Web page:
# MLmatrixnorm: Maximum likelihood estimation for matrix normal distributions In MixMatrix: Classification with Matrix Variate Normal and t Distributions

## Description

Maximum likelihood estimates exist for N > max(p/q,q/p)+1 and are unique for N > max(p,q). This finds the estimate for the mean and then alternates between estimates for the U and V matrices until convergence. An AR(1), compound symmetry, correlation matrix, or independence restriction can be proposed for either or both variance matrices. However, if they are inappropriate for the data, they may fail with a warning.

## Usage

 ``` 1 2 3 4 5 6 7 8 9 10 11 12``` ```MLmatrixnorm( data, row.mean = FALSE, col.mean = FALSE, row.variance = "none", col.variance = "none", tol = 10 * .Machine\$double.eps^0.5, max.iter = 100, U, V, ... ) ```

## Arguments

 `data` Either a list of matrices or a 3-D array with matrices in dimensions 1 and 2, indexed by dimension 3. `row.mean` By default, `FALSE`. If `TRUE`, will fit a common mean within each row. If both this and `col.mean` are `TRUE`, there will be a common mean for the entire matrix. `col.mean` By default, `FALSE`. If `TRUE`, will fit a common mean within each row. If both this and `row.mean` are `TRUE`, there will be a common mean for the entire matrix. `row.variance` Imposes a variance structure on the rows. Either 'none', 'AR(1)', 'CS' for 'compound symmetry', 'Correlation' for a correlation matrix, or 'Independence' for independent and identical variance across the rows. Only positive correlations are allowed for AR(1) and CS covariances. Note that while maximum likelihood estimators are available (and used) for the unconstrained variance matrices, `optim` is used for any constraints so it may be considerably slower. `col.variance` Imposes a variance structure on the columns. Either 'none', 'AR(1)', 'CS', 'Correlation', or 'Independence'. Only positive correlations are allowed for AR(1) and CS. `tol` Convergence criterion. Measured against square deviation between iterations of the two variance-covariance matrices. `max.iter` Maximum possible iterations of the algorithm. `U` (optional) Can provide a starting point for the `U` matrix. By default, an identity matrix. `V` (optional) Can provide a starting point for the `V` matrix. By default, an identity matrix. `...` (optional) additional arguments can be passed to `optim` if using restrictions on the variance.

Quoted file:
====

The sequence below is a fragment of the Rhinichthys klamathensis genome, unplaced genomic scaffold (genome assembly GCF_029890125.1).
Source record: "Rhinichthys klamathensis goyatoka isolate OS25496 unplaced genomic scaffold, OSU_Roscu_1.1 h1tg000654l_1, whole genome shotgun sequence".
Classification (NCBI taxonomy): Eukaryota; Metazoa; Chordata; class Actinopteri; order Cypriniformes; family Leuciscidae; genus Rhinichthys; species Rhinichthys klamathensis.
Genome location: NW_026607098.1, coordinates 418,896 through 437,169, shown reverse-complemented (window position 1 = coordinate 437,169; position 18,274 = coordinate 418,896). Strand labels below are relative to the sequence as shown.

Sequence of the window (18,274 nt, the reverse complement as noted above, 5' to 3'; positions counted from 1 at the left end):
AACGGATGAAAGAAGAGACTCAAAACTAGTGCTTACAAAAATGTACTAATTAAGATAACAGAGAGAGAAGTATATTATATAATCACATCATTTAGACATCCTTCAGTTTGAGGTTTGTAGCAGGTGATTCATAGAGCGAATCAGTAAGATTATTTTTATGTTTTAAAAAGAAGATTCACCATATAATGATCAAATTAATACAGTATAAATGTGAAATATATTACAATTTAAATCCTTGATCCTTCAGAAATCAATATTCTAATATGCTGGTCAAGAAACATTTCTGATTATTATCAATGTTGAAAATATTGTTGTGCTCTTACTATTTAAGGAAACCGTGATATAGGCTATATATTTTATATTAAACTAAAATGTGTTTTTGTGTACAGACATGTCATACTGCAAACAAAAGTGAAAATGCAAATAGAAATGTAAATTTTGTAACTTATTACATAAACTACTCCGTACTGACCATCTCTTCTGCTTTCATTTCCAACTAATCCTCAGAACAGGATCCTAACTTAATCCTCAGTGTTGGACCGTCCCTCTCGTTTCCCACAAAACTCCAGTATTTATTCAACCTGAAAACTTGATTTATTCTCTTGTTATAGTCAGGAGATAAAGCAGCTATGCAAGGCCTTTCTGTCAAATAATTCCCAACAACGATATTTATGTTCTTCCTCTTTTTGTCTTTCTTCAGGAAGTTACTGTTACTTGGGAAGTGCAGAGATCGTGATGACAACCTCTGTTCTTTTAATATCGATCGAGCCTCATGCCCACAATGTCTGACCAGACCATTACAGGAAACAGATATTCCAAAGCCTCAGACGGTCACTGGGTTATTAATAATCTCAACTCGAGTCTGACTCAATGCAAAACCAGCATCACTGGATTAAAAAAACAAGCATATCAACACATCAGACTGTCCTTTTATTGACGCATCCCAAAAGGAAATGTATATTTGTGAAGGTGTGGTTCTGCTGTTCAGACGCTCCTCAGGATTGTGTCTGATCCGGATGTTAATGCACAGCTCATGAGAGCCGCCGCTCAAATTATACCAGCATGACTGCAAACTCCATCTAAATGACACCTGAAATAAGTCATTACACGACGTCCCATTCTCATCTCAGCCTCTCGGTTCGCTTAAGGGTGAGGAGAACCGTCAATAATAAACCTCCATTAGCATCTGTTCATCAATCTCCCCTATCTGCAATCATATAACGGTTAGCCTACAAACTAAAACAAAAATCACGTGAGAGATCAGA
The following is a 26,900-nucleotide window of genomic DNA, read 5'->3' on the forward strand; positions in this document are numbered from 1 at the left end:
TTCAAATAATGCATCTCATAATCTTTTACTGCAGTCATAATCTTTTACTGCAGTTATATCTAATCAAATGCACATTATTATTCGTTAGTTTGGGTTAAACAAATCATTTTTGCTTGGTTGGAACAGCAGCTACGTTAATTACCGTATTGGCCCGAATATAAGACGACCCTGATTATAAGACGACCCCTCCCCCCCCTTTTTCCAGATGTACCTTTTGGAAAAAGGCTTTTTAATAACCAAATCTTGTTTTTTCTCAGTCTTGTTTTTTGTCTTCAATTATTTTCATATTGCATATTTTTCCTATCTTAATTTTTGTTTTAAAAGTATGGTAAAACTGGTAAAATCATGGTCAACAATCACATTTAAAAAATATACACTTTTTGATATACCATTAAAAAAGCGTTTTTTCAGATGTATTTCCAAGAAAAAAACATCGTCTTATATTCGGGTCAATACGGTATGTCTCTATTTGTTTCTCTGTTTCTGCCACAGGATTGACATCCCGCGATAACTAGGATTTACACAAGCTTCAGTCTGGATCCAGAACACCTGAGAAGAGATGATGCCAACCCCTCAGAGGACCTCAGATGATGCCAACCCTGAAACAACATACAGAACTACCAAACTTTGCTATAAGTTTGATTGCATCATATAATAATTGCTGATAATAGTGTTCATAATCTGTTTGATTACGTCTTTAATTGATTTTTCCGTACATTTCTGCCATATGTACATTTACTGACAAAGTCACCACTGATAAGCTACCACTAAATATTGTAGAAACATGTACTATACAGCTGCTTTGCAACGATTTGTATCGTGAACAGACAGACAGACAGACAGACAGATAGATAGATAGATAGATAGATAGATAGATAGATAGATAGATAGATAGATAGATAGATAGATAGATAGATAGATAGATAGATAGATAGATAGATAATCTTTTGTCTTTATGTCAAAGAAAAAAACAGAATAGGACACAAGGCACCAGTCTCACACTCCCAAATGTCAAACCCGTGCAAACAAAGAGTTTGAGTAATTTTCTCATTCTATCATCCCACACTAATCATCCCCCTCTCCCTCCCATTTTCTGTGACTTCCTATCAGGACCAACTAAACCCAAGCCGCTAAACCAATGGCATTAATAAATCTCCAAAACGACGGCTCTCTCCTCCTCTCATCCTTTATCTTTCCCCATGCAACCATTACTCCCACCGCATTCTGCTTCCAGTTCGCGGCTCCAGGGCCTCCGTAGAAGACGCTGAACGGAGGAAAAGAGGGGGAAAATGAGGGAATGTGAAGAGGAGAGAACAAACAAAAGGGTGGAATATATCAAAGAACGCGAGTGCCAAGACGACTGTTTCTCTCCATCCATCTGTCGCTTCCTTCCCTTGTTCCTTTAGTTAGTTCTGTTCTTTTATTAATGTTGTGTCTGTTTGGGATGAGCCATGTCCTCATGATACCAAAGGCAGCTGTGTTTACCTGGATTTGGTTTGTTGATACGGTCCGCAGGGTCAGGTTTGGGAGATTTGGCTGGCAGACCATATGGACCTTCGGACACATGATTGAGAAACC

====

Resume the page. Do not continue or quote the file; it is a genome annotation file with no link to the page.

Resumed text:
## Value

Returns a list with a the following elements:

`mean`

the mean matrix

`scaling`

the scalar variance parameter (the first entry of the covariances are restricted to unity)

`U`

the between-row covariance matrix

`V`

the between-column covariance matrix

`iter`

the number of iterations

`tol`

the squared difference between iterations of the variance matrices at the time of stopping

`logLik`

vector of log likelihoods at each iteration.

`convergence`

a convergence flag, `TRUE` if converged.

`call`

The (matched) function call.

## References

Pierre Dutilleul. The MLE algorithm for the matrix normal distribution. Journal of Statistical Computation and Simulation, (64):105–123, 1999.

 ```1 2``` ```Gupta, Arjun K, and Daya K Nagar. 1999. Matrix Variate Distributions. Vol. 104. CRC Press. ISBN:978-1584880462 ```

`rmatrixnorm()` and `MLmatrixt()`
 ```1 2 3 4 5 6 7 8 9``` ```set.seed(20180202) # simulating from a given density A <- rmatrixnorm( n = 100, mean = matrix(c(100, 0, -100, 0, 25, -1000), nrow = 2), L = matrix(c(2, 1, 0, .1), nrow = 2), list = TRUE ) # finding the parameters by ML estimation results <- MLmatrixnorm(A, tol = 1e-5) print(results) ```